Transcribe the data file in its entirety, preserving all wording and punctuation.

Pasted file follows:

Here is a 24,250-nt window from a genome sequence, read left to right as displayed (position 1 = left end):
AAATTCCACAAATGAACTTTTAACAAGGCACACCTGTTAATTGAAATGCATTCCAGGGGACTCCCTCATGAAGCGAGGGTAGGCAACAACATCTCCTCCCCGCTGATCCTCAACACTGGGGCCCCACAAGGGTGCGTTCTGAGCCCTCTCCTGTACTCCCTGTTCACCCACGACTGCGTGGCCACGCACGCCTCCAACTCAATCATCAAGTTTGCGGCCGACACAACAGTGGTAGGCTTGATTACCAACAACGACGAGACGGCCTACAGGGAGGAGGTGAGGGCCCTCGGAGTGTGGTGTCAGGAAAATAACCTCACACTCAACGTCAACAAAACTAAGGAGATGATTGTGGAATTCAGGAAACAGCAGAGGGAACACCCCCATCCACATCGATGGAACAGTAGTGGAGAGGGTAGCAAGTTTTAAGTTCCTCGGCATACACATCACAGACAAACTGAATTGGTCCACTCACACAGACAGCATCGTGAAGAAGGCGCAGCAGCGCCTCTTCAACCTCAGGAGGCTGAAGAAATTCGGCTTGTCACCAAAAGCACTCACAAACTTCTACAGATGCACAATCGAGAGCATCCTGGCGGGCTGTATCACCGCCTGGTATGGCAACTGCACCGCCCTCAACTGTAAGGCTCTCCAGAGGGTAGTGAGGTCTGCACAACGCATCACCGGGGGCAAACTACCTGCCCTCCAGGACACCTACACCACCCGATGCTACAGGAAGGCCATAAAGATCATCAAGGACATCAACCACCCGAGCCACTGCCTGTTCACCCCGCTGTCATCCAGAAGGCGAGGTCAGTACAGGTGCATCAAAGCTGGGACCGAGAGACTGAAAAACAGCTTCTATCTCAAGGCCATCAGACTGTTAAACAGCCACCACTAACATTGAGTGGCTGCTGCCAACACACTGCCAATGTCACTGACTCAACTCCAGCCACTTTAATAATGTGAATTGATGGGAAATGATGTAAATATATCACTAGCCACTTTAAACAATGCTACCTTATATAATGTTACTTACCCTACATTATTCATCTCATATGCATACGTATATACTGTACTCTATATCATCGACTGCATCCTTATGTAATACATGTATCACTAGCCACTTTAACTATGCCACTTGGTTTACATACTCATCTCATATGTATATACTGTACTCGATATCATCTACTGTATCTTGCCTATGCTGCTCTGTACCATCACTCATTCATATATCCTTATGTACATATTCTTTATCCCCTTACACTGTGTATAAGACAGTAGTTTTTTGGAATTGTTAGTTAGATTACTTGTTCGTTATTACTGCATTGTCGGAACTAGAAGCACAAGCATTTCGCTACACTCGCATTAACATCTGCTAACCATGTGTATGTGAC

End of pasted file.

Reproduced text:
Here is a 24,250-nt window from a genome sequence, read left to right as displayed (position 1 = left end):
AAATTCCACAAATGAACTTTTAACAAGGCACACCTGTTAATTGAAATGCATTCCAGGGGACTCCCTCATGAAGCGAGGGTAGGCAACAACATCTCCTCCCCGCTGATCCTCAACACTGGGGCCCCACAAGGGTGCGTTCTGAGCCCTCTCCTGTACTCCCTGTTCACCCACGACTGCGTGGCCACGCACGCCTCCAACTCAATCATCAAGTTTGCGGCCGACACAACAGTGGTAGGCTTGATTACCAACAACGACGAGACGGCCTACAGGGAGGAGGTGAGGGCCCTCGGAGTGTGGTGTCAGGAAAATAACCTCACACTCAACGTCAACAAAACTAAGGAGATGATTGTGGAATTCAGGAAACAGCAGAGGGAACACCCCCATCCACATCGATGGAACAGTAGTGGAGAGGGTAGCAAGTTTTAAGTTCCTCGGCATACACATCACAGACAAACTGAATTGGTCCACTCACACAGACAGCATCGTGAAGAAGGCGCAGCAGCGCCTCTTCAACCTCAGGAGGCTGAAGAAATTCGGCTTGTCACCAAAAGCACTCACAAACTTCTACAGATGCACAATCGAGAGCATCCTGGCGGGCTGTATCACCGCCTGGTATGGCAACTGCACCGCCCTCAACTGTAAGGCTCTCCAGAGGGTAGTGAGGTCTGCACAACGCATCACCGGGGGCAAACTACCTGCCCTCCAGGACACCTACACCACCCGATGCTACAGGAAGGCCATAAAGATCATCAAGGACATCAACCACCCGAGCCACTGCCTGTTCACCCCGCTGTCATCCAGAAGGCGAGGTCAGTACAGGTGCATCAAAGCTGGGACCGAGAGACTGAAAAACAGCTTCTATCTCAAGGCCATCAGACTGTTAAACAGCCACCACTAACATTGAGTGGCTGCTGCCAACACACTGCCAATGTCACTGACTCAACTCCAGCCACTTTAATAATGTGAATTGATGGGAAATGATGTAAATATATCACTAGCCACTTTAAACAATGCTACCTTATATAATGTTACTTACCCTACATTATTCATCTCATATGCATACGTATATACTGTACTCTATATCATCGACTGCATCCTTATGTAATACATGTATCACTAGCCACTTTAACTATGCCACTTGGTTTACATACTCATCTCATATGTATATACTGTACTCGATATCATCTACTGTATCTTGCCTATGCTGCTCTGTACCATCACTCATTCATATATCCTTATGTACATATTCTTTATCCCCTTACACTGTGTATAAGACAGTAGTTTTTTGGAATTGTTAGTTAGATTACTTGTTCGTTATTACTGCATTGTCGGAACTAGAAGCACAAGCATTTCGCTACACTCGCATTAACATCTGCTAACCATGTGTATGTGAC